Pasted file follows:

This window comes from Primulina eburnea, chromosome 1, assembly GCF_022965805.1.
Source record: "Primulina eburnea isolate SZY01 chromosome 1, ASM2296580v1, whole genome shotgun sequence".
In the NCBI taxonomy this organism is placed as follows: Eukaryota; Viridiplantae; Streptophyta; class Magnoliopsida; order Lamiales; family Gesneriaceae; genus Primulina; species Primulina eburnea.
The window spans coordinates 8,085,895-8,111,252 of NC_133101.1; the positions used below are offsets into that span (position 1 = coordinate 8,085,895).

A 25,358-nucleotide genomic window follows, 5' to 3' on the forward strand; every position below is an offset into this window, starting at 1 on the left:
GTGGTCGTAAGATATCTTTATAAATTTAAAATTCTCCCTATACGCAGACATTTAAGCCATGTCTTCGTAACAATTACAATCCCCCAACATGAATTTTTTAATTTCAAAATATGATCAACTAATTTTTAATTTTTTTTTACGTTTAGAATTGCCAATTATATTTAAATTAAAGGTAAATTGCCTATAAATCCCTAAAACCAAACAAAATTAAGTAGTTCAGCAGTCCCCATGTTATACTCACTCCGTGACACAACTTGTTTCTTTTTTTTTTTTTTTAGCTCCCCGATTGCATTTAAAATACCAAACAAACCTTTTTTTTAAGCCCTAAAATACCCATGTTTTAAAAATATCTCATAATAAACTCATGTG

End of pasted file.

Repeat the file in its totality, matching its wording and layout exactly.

This window comes from Primulina eburnea, chromosome 1, assembly GCF_022965805.1.
Source record: "Primulina eburnea isolate SZY01 chromosome 1, ASM2296580v1, whole genome shotgun sequence".
In the NCBI taxonomy this organism is placed as follows: Eukaryota; Viridiplantae; Streptophyta; class Magnoliopsida; order Lamiales; family Gesneriaceae; genus Primulina; species Primulina eburnea.
The window spans coordinates 8,085,895-8,111,252 of NC_133101.1; the positions used below are offsets into that span (position 1 = coordinate 8,085,895).

A 25,358-nucleotide genomic window follows, 5' to 3' on the forward strand; every position below is an offset into this window, starting at 1 on the left:
GTGGTCGTAAGATATCTTTATAAATTTAAAATTCTCCCTATACGCAGACATTTAAGCCATGTCTTCGTAACAATTACAATCCCCCAACATGAATTTTTTAATTTCAAAATATGATCAACTAATTTTTAATTTTTTTTTACGTTTAGAATTGCCAATTATATTTAAATTAAAGGTAAATTGCCTATAAATCCCTAAAACCAAACAAAATTAAGTAGTTCAGCAGTCCCCATGTTATACTCACTCCGTGACACAACTTGTTTCTTTTTTTTTTTTTTTAGCTCCCCGATTGCATTTAAAATACCAAACAAACCTTTTTTTTAAGCCCTAAAATACCCATGTTTTAAAAATATCTCATAATAAACTCATGTG